Strong performances against these top-ranked opponents are also vital to securing a higher seed and home-field advantage in the NCAA Tournament.
“Those non-conference games against big opponents are really big, especially later in the season when we’re hoping to think about the NCAA Tournament in terms of our RPI [Rating Percentage Index] and everything,” Nally said.
RPI ranks teams according to their win-loss record and strength of schedule. This means that wins against higher-ranked opponents earn a team a higher seeding in the tournament, which is why Nolan and his staff schedule such highly regarded opponents.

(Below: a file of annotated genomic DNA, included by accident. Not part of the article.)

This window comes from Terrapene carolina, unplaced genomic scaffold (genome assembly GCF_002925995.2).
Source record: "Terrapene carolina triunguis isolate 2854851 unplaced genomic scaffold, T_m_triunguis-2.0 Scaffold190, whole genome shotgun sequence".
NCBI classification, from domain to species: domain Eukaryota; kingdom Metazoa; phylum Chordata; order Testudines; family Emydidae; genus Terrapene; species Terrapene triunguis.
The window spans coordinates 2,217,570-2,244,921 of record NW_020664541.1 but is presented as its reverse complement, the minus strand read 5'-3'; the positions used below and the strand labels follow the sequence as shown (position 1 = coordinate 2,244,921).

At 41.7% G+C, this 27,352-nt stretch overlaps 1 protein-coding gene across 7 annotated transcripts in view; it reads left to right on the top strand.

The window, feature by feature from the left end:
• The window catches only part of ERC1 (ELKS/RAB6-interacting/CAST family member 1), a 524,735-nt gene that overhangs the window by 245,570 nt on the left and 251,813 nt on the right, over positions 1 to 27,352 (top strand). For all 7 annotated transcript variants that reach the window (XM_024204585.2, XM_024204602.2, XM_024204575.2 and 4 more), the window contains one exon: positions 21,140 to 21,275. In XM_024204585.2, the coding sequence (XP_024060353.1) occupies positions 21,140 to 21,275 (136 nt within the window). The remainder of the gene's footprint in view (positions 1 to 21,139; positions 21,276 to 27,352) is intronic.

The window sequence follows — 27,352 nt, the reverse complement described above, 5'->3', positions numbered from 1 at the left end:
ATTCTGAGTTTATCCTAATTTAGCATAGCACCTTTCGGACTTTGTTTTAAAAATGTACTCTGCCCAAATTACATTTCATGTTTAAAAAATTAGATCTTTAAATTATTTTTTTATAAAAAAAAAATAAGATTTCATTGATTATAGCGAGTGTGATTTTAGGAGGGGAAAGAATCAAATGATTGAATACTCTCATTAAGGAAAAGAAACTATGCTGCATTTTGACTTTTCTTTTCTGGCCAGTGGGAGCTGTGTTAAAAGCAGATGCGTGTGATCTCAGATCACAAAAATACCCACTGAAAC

“Think about the fact that only one non-Power 5 team has made the Final Four since 2005 and it’s been us. We’ve done it twice. There hasn’t been another non-Power 5 team that’s done what we’ve done,” said Nolan. “It’s incredibly difficult for the non-Power 5 schools to get respect, but also to have the body of work that’s needed, which is why it’s very impressive what we’ve managed to do over the last few years.”
The Hoyas have been challenged in their first few games, beating James Madison 2-1 before falling 3-1 to No. 17 NC State and drawing with No. 10 Duke. The road doesn’t get any easier from here, as Georgetown plays Bucknell this Sunday at Shaw Field and then travels to No. 6 Virginia on Thursday.